You feel your heart start to pound. Maybe you start to sweat. Sometimes chills may radiate through your body, or you feel dizzy and off-balance. Sometimes you feel paralyzed, or don’t feel anything at all, numb limbs and delayed reaction time taking over. Anxiety takes its toll in many forms, and performance-induced anxiety is no different. For a dancer, performance anxiety can really hinder technique and performance quality, and can be especially damaging if one dances professionally.

To be clear, we aren’t talking about pre-show jitters, that normal little burst of nervousness before performing. Most dancers feel that, and sometimes being a little hyper-aware of your performance can even help. But full-on anxiety, that crippling and overwhelming worry, is a whole other monster to tackle altogether.

What is anxiety? Anxiety is a feeling of worry or feeling apprehensive about something. At its core, it is not inherently malevolent; it’s just your body’s way of knowing when to worry. Throughout history, it has often proven useful, keeping us alive in situations of survival with its ‘fight or flight’ dynamic. Even now, a healthy dose of anxiety now and then keeps us on track and on task.

Within the large context of anxiety, however, anxiety disorders can pop up, such as panic attacks, Generalized Anxiety Disorder, Social Anxiety Disorder, and even Obsessive Compulsive Disorder (OCD) and Posttraumatic Stress Disorder (PTSD). Now, if you have performance anxiety, it does not necessarily mean you have these disorders. Anxiety is just more complex than most people tend to believe, and can have many causes.

“When I was a trainee as a junior in high school,” says Kate Webb, dancer with contemporary ballet company Verb Ballets, “I had to perform Nutcracker Snow Corps with dancers several years my senior. The trainee program director told me I had to prove to him from my dress rehearsal performance that I was worthy of sharing the stage with the other dancers, and that if I didn't display a certain caliber I would be pulled from the shows. My stomach was in physical discomfort the entire day leading up to the dress rehearsal and I could barely sleep the night before.”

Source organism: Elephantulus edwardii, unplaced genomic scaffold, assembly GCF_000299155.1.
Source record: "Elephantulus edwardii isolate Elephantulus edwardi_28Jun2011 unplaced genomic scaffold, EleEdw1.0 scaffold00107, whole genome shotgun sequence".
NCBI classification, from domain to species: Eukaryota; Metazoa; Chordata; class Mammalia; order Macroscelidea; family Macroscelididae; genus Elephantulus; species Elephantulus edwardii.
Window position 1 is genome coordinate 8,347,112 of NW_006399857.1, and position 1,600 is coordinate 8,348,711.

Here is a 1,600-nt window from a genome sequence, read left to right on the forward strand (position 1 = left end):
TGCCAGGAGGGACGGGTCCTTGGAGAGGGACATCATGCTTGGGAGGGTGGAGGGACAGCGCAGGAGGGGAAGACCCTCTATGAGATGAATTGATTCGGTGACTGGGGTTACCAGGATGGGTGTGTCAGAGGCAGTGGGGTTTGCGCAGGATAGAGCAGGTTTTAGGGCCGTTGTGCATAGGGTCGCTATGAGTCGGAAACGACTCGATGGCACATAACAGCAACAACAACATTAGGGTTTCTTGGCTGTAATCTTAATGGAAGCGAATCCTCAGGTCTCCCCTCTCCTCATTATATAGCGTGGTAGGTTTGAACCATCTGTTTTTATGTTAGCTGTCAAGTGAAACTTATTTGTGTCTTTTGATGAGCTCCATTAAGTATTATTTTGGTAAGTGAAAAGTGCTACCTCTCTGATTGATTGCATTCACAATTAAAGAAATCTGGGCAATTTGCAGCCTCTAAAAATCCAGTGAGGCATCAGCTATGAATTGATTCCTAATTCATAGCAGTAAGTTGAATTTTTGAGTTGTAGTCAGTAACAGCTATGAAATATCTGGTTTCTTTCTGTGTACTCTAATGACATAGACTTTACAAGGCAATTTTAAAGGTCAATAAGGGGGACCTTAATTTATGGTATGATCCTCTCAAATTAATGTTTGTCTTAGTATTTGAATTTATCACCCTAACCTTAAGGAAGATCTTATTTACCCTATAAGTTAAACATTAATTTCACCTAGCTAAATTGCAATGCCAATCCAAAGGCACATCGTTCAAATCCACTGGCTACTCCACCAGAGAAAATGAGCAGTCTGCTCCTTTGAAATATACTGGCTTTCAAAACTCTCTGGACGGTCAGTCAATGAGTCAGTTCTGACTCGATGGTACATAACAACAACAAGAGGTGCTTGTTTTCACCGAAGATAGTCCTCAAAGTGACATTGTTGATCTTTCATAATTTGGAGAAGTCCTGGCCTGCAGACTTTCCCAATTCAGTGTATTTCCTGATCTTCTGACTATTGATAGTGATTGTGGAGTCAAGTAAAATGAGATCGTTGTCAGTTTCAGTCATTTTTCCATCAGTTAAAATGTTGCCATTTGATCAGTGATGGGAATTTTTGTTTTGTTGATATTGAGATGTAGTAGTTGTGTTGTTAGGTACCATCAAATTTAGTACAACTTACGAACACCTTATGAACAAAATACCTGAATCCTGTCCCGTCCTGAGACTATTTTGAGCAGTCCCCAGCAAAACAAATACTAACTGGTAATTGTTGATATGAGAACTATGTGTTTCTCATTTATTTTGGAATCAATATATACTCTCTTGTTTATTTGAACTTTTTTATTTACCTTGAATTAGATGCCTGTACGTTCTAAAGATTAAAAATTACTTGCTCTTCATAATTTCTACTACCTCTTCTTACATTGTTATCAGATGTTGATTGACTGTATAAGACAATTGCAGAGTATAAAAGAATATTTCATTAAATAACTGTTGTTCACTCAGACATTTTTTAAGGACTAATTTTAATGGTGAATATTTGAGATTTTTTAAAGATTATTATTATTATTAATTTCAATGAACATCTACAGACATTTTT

Racked with nerves, she also noticed a loss in appetite. Luckily, Webb managed to pull through, and she even managed to work that anxiety in to extra performance energy, securing her spot with the Snow Corps.

Some dancers feel the effects of anxiety in other ways. Matthew J. Keller, a modern dancer from Cincinnati, experienced something called dissociation (a feeling of being completely disconnected, sometimes from your own body) during one particularly stressful performance, “I was in a trio in High School and it required a lot of technical vocabulary that was still new in my body. I felt as though I was disassociating before going on stage, unable to recall what happens in the dance; however, when I got on the stage, my body took over and it was an early experience of being present and in the moment.”

Like Webb and Keller, many professional dancers can move forward and combat their anxieties. However, it can still be a miserable experience, and can also be unhealthy (loss of appetite and sleep can increase chance of injury). Triumphing over performance anxiety is quite a feat, but don’t be ashamed if you find yourself struggling to do so.